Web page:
On 21 April, Nature published an editorial that criticised universities for creating obstacles to identifying drugs for 'neglected diseases'. Neglected diseases, such as Chagas disease and schistosomiasis, are so called because they mainly affect the developing world and receive little funding for research and development.
Nature's criticism was not stern enough, writes Dave Chokshi, of the University of Oxford, United Kingdom, in a letter to the editor in this week's issue.
Chokshi argues that universities should not protect their patents so strongly. If a patent for the discovery of a new molecule has not been licensed to an external agency for development, universities should allow non-profit organisations to use the molecule in research on neglected diseases, he says.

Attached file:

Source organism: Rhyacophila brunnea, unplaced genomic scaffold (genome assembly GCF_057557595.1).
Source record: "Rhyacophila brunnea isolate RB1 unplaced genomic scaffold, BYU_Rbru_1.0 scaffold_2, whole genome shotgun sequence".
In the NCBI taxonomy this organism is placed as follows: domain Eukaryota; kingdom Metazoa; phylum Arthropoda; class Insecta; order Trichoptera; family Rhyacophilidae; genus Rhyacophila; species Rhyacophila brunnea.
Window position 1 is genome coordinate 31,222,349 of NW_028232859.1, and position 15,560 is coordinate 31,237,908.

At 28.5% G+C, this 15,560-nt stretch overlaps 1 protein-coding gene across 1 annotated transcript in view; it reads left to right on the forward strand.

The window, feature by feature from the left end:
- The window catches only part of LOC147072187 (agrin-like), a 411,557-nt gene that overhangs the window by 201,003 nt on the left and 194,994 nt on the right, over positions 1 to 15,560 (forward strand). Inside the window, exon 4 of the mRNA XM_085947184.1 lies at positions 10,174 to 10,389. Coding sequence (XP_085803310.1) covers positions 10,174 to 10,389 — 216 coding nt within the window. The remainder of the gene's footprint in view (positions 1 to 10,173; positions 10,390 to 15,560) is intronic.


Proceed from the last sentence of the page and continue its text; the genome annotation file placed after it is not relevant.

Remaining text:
He goes on to say that if it has been licensed, universities should make sure the license includes an exemption for research on neglected diseases.
Chokshi argues that the criteria for academic promotion should include efforts to find treatments for neglected diseases — such as participating in open-source initiatives — in addition to the usual focus on publications and grants.